A Fine Military Display

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A Fine Military Display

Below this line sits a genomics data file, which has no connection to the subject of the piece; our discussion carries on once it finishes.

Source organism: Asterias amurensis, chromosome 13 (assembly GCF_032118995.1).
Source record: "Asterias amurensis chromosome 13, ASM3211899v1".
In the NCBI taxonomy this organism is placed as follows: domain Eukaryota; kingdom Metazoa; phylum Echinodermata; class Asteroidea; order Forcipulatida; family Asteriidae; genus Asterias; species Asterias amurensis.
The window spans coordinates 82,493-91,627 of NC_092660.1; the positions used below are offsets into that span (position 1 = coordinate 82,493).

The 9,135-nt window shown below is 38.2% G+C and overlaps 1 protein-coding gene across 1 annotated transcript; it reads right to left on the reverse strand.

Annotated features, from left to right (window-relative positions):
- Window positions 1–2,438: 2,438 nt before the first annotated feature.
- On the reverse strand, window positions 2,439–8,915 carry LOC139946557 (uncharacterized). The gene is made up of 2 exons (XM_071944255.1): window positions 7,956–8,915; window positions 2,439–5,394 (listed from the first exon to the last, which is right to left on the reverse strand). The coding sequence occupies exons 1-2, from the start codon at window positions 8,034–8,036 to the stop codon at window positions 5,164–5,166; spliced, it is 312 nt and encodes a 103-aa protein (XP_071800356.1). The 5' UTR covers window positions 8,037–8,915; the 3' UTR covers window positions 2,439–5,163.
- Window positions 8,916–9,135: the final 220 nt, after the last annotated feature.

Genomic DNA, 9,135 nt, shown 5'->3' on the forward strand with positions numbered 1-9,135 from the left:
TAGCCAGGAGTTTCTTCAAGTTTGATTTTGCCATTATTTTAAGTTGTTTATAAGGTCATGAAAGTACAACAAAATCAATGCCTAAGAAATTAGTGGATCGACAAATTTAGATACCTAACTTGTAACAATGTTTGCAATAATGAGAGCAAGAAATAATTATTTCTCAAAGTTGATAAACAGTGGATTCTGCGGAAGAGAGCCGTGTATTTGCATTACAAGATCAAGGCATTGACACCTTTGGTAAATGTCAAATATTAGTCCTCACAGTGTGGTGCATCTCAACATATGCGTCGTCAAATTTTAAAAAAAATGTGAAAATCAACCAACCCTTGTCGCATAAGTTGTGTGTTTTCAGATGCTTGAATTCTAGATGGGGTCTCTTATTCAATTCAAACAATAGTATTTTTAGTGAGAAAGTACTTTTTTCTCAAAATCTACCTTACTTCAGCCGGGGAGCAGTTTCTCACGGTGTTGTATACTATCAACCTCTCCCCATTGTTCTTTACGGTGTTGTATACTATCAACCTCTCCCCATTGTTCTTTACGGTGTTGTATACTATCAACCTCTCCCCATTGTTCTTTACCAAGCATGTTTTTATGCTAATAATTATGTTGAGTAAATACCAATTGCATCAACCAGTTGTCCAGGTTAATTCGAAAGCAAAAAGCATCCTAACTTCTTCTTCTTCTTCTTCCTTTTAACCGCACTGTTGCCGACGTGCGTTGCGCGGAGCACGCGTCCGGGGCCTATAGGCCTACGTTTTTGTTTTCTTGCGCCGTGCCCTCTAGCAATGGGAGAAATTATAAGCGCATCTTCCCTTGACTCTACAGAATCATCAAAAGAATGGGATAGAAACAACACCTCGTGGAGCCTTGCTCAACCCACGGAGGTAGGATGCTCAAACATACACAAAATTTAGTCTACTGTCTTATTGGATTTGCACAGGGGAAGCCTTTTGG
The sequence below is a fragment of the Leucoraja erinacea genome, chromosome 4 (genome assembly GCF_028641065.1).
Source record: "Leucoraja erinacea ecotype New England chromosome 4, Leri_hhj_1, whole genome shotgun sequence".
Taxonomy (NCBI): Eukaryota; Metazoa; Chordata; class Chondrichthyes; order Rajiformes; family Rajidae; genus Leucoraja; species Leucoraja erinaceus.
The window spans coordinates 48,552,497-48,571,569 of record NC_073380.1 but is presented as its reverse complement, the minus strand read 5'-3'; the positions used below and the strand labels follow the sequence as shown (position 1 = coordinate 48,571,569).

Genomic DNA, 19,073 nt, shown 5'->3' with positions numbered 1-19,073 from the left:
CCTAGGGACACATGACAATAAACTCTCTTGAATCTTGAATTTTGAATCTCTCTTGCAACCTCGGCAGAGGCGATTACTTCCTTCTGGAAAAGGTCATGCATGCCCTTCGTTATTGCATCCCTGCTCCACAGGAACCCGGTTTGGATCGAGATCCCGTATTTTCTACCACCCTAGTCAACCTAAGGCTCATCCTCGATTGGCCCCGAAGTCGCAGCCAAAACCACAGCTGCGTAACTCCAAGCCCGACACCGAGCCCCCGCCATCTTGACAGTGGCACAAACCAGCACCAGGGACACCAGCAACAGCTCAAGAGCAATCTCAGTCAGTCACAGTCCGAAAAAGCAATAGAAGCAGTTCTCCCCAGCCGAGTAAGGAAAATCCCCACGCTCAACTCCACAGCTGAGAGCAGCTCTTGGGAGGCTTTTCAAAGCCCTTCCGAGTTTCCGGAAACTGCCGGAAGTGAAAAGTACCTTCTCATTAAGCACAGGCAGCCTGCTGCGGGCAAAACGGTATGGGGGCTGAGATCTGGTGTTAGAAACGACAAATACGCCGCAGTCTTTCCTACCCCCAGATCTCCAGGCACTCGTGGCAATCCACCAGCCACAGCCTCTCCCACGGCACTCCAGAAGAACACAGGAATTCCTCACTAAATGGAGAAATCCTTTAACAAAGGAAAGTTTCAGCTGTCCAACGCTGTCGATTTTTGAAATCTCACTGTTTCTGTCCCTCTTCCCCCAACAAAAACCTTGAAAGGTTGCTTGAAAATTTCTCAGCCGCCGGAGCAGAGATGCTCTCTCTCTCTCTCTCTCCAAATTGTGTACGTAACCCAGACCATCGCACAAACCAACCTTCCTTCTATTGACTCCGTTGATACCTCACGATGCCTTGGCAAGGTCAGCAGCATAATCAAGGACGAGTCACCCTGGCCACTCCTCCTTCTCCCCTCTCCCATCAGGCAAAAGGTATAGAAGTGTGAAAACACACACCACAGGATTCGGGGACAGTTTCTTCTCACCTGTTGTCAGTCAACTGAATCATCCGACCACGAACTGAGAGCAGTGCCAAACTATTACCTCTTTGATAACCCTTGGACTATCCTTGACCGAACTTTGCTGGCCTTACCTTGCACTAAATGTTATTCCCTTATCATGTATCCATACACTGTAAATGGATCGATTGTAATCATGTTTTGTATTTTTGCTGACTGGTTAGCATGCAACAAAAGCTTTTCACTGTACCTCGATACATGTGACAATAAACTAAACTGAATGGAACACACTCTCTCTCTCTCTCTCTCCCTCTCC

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A FINE MILITARY DISPLAY. Annual Inspection of the Fusiliers and Rifles. The Presentation of the Old Colon to Trinity Church for Future Keeping Imposing ceremony and Impressive Service in the Sacred Edifice. The annual inspection of the 62nd battalion St. John Fusiliers and the St. John Rifles, Lt. Col. Blaine and Capt. Hartt respectively in command, took place yesterday afternoon on the Barrack square. Shortly after 1 o’clock the several companies formed in the drill shed in column and marched out in the square where they formed in line. When the inspecting officer, Major Gordon, R.I.S. (the acting D. A. G.) arrived he was received with a salute.. Major Gordon inspected the men and expressed himself as greatly pleased with their appearance. The men were then formed into guards by Adjutant Hartt for the purpose of trooping the color of the old St. John city militia. Lient. Churchill was in command of the escort for the color, and Lieut. Sterling was the lieutenant for the color. THE TROOPIING OF THE COLOR was one of the finest military movements ever seen in St. John. Major Tucker, as brigade-major, called the non-commissioned officers commanding the guards to the front. The fife and drum band played a march and the non-commissioned officers marched across the parade ground where they halted, closed and turned toward the guards. The assembly was then played by the fife and drum band, and during the march the officers for the guards fell in in front of the non-commissioned officers with their swords at the carry. The brigade major pointed out to the commanders of the guards their duties and the respective guards they were to command. The guards were then brought to attention, arms having been shouldered, and they were TURNED OVER TO THE FIELD OFFICER of the day, Lt Col. Blaine. The officers and non-commissioned officers were turned outwards and took poet in front of their guards. They next moved across the parade grounds with swords and rifles at the recover, the band playing a slow march. There they were halted and fronted, and when they arrived at their positions the guards, having been inspected and reports collected, the command "troop the color" was given. The bands marched across the parade grounds in slow time and retired in quick time. The escort for the color, preceded by the bands, then marched down and received the color, presenting arms, the band playing GOD SAVE THE QUEEN. The escort with the color and headed by the bands, marched through the line of guards to the right of the line, the guards presenting arms as they entered the line. On arriving at the right of the line the escort halted and presented arms and the command, "Close Order," was given. The battalion then formed in column and the roll was called by Major Gordon and District Paymaster Armstrong. This concluded the inspection. There still remained the interesting cere-mony of presenting to Trinity church for future keeping the venerable colors presented to the 2nd battalion, St. John city militia, on Sept. 18th, 1827. The battalion formed for the march to the church, the old colors being borne by Lieutenants Lordly and Churchill. The men marched up Carmarthen street to Broad; along Broad to Charlotte; up Charlotte to St James; along St. James to Ger-main, and up to Trinity church. When the church was reached, the old colors were placed directly in front of the church. Col. Blaine, Major Gordon, Col. Domville, Col. Armstrong and staff, having saluted them, took their post in rear of them. The regiment then MARCHED PAST IN COLUMN and saluted the colors. Ranks having been changed by Major Tucker the battalion marched post in quarter column. Companies then formed four deep and the rear companies were brought to the front and halted at column distance. The regiment formed into line, ranks were opened and a general salute was given to the old colors. The escort for the colors was formed and marched up to the church, Majors Tucker and McLean now bearing the colors. AT THE CHURCH. Germain street and the open space before Trinity church were packed with an eager crowd numbering thousands, when the battalion first came up and marched past the saluting point. A light breeze unfolded the old colors as the battalion saluted them for the last time. It was a brilliant scene. So great was the public desire to gain admittance to the church that the moment the doors were opened there was a literal crush from rear and flank, and the flashing sword of Major Hartt and the muscular activity of Detective Ring and Officer Weatherhead on the church steps were absolutely without effect. The crowd, largely composed of ladies, was determined to go in—and it went. The tall major bore himself gallantly, and the police officers struggled bravely, but womankind won the day. All the available seats in the church were filled in a twinkling. When all the preliminaries had been arranged, the escort with fixed bayonets marched in, and lined the central aisle, facing inwards. Presently the organ pealed out a voluntary, with the conclusion of which the choir and clergy, entering from the eastern door, passed down the northern aisle to meet the colors at the western door. The escort presented arms and choir and clergy preceded the colors, now borne by Major Tucker and Major McLean, into the church and up the central aisle, singing as a processional the hymn Onward Christian Soldier. The white robed choristers passing slowly along between the lines of scarlet uniform and gleaming bayonet presented a most striking and impressive picture. The clergymen who followed the choristers in the procession were Rev. Mr. Parnther. Rev. Mr. Simonds, Rev. Canon Brigstocke, rector of Trinity, Rev. Dr. Merritt, Rev. Mr. Gollmer and Rev. J. M. Davenport. Immediately after these were borne the colors, followed by Lieut Col. Blaine and the other officers. The choir went to their places and the colors were borne within the chancel rail, followed by the following officers: Lt-Col. Blaine, Major Gordon, Lt-Col. Domville, Major A. J. Armstrong, Adjt. Wedderburn, Lieut. Carpenter, Lieut Wedderburn. The wardens, John Sears and C. W. Weldon, M. P., with several vestrymen, were there with the rector to receive them. The re¬tired officers advanced and took seats reserved for them in the central aisle. The escort shouldered arms. LIEUT. COL. BLAINE then delivered the following address: To the rector, church wardens and vestry of Trinity church: Gentlemen—By your permission, we come today to place at rest within this sacred edifice the colors of one of the earliest militia organizations of this city. Originally presented in the year 1827 to the Second Battalion St. John City Militia, they have been successfully borne by the various city corps which, under provincial militia laws, were organized in succession to that battalion. The last of these was the St. John City Rifles, under the command of Lt-Col. J. V. Thurgar. Finally, upon the death of Col. Thurgar, these colon passed into my bands, as the officer commanding the corps which under existing dominion regulations virtually represents the former city battalion. It is by reason of this fact that I am privileged today to commit them to your custody. Of their presentation to the old 2nd battalion only a brief record now exists. From it we learn that the colors, having been pro¬cured by the battalion, were presented to it on September 18th, 1827, by the then commanding officer, Major Charles Ward. The two officers who respectively received the King’s and Regimental colon were Ensign Sneden and Ensign John Wishart, the latter of whom, honored and honorable in his great age, is present with us today at this final ceremony. Major Ward, in handing the colors to these officers, gave expression to his confidence in their loyalty and courage to defend them, even with their lives, should they ever be unfurled in defence of the crown and constitution. In the mercy of Providence the occasion never arose for the battalion to give proof of these qualities in the face of the enemy. We doubt not that such duty as its members were called upon to do, they did well, and that had the necessity arisen, this battalion, which numbered in its ranks so many decendants of the New Brunswick loyalists, would in no way have belied the courage, loyalty and endurance of that noble band, to which we owe so much in this city and province. The colors continued to be used on par¬ade and at inspections down to 1867, when the confederation of the provinces put an end to the provincial militia. It was this king’s color which was carried by the guard of honor and lowered to H. R. H. the Prince of Wales on the occasion of his visit to this city in 1860. Under them have served both with commissions and in the ranks many representatives of two generations, whose history is in no small degree the history of oar city; and though these colors possess no claim to the glory of a battle field, yet to our predecessors they were none the less the emblems of loyalty and fidelity to king and country. It seems fitting that we should ask for them a resting place in this church, which with its many hallowed associations must ever stand as a memorial of those of our citizens who have gone before. THE RECTOR OF TRINITY received the colors from Lt Col. Blaine and read the following reply: To Lieutenant Colonel Blaine: Dear Sir—The rector, churchwardens and vestry of Trinity church have pleasure in accepting at your hands for safe custody the colors of the 2nd St. John city militia, which you have now presented to us. As emblems of patriotism and loyalty to the throne of the empire, we judge them worthy of being carefully preserved, and shall therefore gladly give them a place within the walls of this church. Already many historical associations gather round this sacred edifice, and the colors which we have received from you to¬ day will make to them a happy and appropriate addition. Signed on behalf of the corporation, T. H. J. BRIGSTOCKE, D. D., Rector. St. John, August 15, 1890. The escort formed in the cross-aisle in front of the chancel facing the colors, and stood at attention. The 275th hymn was sung, followed by prayer, intoned by Rev. J. M. Davenport. Psalm 98 was chanted by the choir, after which the rector, Rev. Canon Brigstocke, delivered THE FOLLOWING ADDRESS. The occasion which has brought us here today, naturally suggests many thoughts, to some of which it seems to me appropriate that I should give expression. First of all, I would have it borne in mind, that we are assembled together not to honour men, or principles of human origin, but the goodness of the Lord and those virtues which are begotten of Christianity. The goodness of the Lord which we are now called upon the recount, is the success which has almost invariably attended the forces of Her Majesty, the Queen, and the peace and prosperity which have for so long a time marked the history of our nation. Standing on this continent, and indeed on this spot, we cannot say that the British army has never suffered defeat, but so marked has been its success, that victory has for the most part crowned its efforts. The decisive blow struck at Waterloo in 1815 has never been reversed. The Crimean war and the Indian mutiny were both great struggles, taxing to a great extent the resources of the nation, calling out the military genius, skill and courage of the British army, and involving very heavy losses; but no defeat was was experienced. We know what the his¬tory of this country is, and how through the prowess of the British army we today own this fair Canada of ours. For all the success which it has pleased Almighty God to thus give to our forces, we trust and take up the words of the Holy Scripture, and say: “Thine, O Lord, is the greatness, and the power, and the glory, and the victory, and the majesty.” "Not unto us, O Lord, not unto us, but unto Thy name be the praise.” Again, we are called to think of our national peace and prosperity. In what a marked degree have these blessings been vouchsafed to us! We have at times heard of wars and rumors of wars; we have heard of scarcity and famine with all their heart-rending sufferings visiting other countries, but throughout the British dominions the reign of peace has been almost unbroken and plenty has crowned the labors of our hands. It has been well said, that it was something to have lived in the days of Queen Elizabeth—an age of great men; it was something to have lived in the days of Queen Anne — an age of military triumph, but it is something more to have lived in the age of Queen Victoria, an age of peace. Peace hath her victories, no less renowned than those of war. The triumphs of science, the advancement of learning, and the growth of benevolence and philanthropy, which have done so much to lessen the burden of life are the proud trophies of the present reign. Again, we have pressed upon us the memories of the past, and deeply affecting, I can well understand, these are to many amongst us. Sixty-three years ago—the exact date is Sept. 18, 1827, these standards were presented by the officer then in command, Major Charles Ward, to the 2nd battalion of the St. John city militia, representatives of which I am glad to say, are with us today. In words used at their presentation, they were given to be the rallying point for the defence of those invaluable privileges and blessings which as British subjects are peculiarly and exclusively our own. They have, we believe, been duly honored by the maintenance of the loyalty, devotion and patriotism in those to whom they were en¬trusted, and who held themselves in readiness to obey their adopted watchword, "Advance," whenever the summons should be given. Through the inevitable changes which mark life in all its departments, they are no longer needed for active service, and are therefore granted an honored place of rest in the house of God, to keep in memory the virtues they symbolize, as well as those in whom those virtues appeared. One word more. While honoring the past, we must not forget duties in the present. If patriotism, loyalty and devotion to the country’s cause marked the lives of our forefathers; if great things were done by them for the maintenance of principles which, as a matter of fact, have made the British nation the greatest on earth, we must see to it that these principles are now duly preserved, and handed down to our children. There are sounds in the air which are the reverse of loyalty; there are voices beard which proclaim principles subversive of the present constitution, but they shall not prevail if we are faithful to our trust. If it be a time of peace, we still need the duly equipped soldier, and the skilfully marshalled battalion; we still need the discipline, full of courage, gal¬lantry and chivalry; ready to fight, and not shrinking to die. We need this as the guarantee of peace. We are glad to know we have it in those who now wear the Queen’s uniform, and believe that they are ready to repel every foreign foe with all the powers at their command. To do this successfully, none may forget that our first duty is to Him who is the Lord of Hosts, under whose banner we most fight manfully against the world, the flesh and the devil. Above all banners there floats the Banner of the Cross; above all other service we must obey the Lord Jesus Christ. That was a great word of England’s greatest admiral: "England expects every man to do his duty;" but greater still is the inspired exhortation, "Fight the good fight of faith; lay hold on eternal life." The anthem taken from the 105th psalm, 1st and 2nd verses was sang, after which the benediction by the rector concluded the religious portion of the service. The escort then saluted the colors for the last time, the band playing the national anthem. The choir accompanied by the band sang the anthem and the services were over. The colors of the 2nd Batt., St. John city militia, had been fittingly laid to rest. The escort marched out of the church and the battalion, preceded by the band, re¬turned to the barracks, where they were dismissed. THE FUSILIERS AND RIFLES. The badge and motto of the 62nd Battalion, St. John Fusiliers, are thus described in the Militia List: "Two moose rampant confrontee, supporting a garter clasped with a buckle, whereupon is inscribed, "Saint John Fusiliers," surmounted by a royal crown. Within the garter a hand grenade, flamant, with the numerals 62 underneath. On an escrol below, the motto Semper Paratus." The present officers are: Liut colonel, A. Blaine; majors, J. J. Tucker, H. H. McLean, E. T. Sturdee; captains, W. C. Magee, M. B. Edwards, G. F. Thompson, J. F. Fraser, H. H. Godard; lieutenants, D. Churchill, S. B. Lordly, J. P. Vroom, James Manning, G. M. Cleveland; 2nd lieutenants, J. H. Kaye, W. C. Sterling, G. A. Hetherington, Wm. Parks, J. L. McAvity, H. P. Wetmore; paymaster, M. F. Bruce; major and adjutant, F. H. Hartt; quarter master, J. S. Hall; surgeon, Thos. Walker, M. D.; assistant surgeon, Murray MacLaren. The badge of the St. John Rifle company is a bugle, the motto Quo Patria Vocat. The officers are: Captain, J. T. T. Hartt; lieutenant, E. A. Smith; 2nd lieutenant, L. P. Tilley. Of the above named officers Lt.-Col. Blaine, Capt. Thompson and Quartermaster Hall served at the time of the Fenian raid, and Lieut. Sterling saw service in the North¬west campaign. NOTES. The movements at the Barrack Square were witnessed by hundreds of people, and the men acquitted themselves in a very creditable meaner. Their marching was exceptionally good, and the comments passed upon it showed that the spectators were very favorably impressed with the battalion and all they did. Ensign John Wishart, who received the Regimental color from the hands of the presenting officer, Major Ward, in 1827, was a deeply interested spectator of yesterday’s proceedings. Had the Duke of Connaught been in Trinity church yesterday afternoon, judging from his Montreal record, he would have ordered the military escort to ground arms and stand at ease. To ask men who had stood the fatigue of inspection and the march to the church, accoutred as they were, to stand at attention for an hour in the heavy atmosphere of a crowded room was little short of absolute cruelty. Three of the men were overcome toward the close and had to be assisted from the ranks. Surely "somebody blundered." At the conclusion of the parade yesterday the retired officers were entertained at the regimental club room at light luncheon, prepared by Mr. Woodlands, the club steward. In addition to the colors placed there yesterday, Trinity church contains the bust of the Queen and the Royal Arms, which prior to the revolutionary war adorned the council chamber of the Old State House in Boston. Among the clergymen who walked in the procession yesterday was Rev. Dr. Merritt, resident of the standing committee of the Diocese of Newark, N. J. Among the officers who attended the inspection, etc., were Col. Sullivan, formerly commander of the 62nd battalion and the immediate predecessor of Col. Blaine, Capt. Farren, Capt. Hegan, Capt. H. J. A. Godard, Capt. Berton, Capt. Leavitt, Capt. Chas. Campbell, formerly of the 62nd, Col. Armstrong, Paymaster Smith, Major Farmer, Surgeon Daniel and Assistant Surgeon Andrews of the N. B. B. G. A., and Col. Canard and Col. Underhill, formerly of the N. B. B. G. A., Col. Dom-ville, Captain and Adjt. Wedderburn and Lieut. Wedderburn of the 8th Cavalry. Among ths retired officers present were: B. Lester Peters, T. Amos Godsoe, Hurd Peters, H. L. Sturdee, W. M. Jarvis, J. S. Kaye, W. H. Thorne. Among the gentlemen who witnessed the show were Dr. Girdwood, now the professor of chemistry of McGill college, who was surgeon of the Grenadier Guards when they came to St. John in 1862; Lt. Col. Bremner, Halifax, who commanded the Halifax provincial battalion in the Riel rebellion; Rev. J. E. Lloyd, now rector of Rothesay, who is chaplain of the Queen’s Own, Toronto, and served with them during the same rebellion.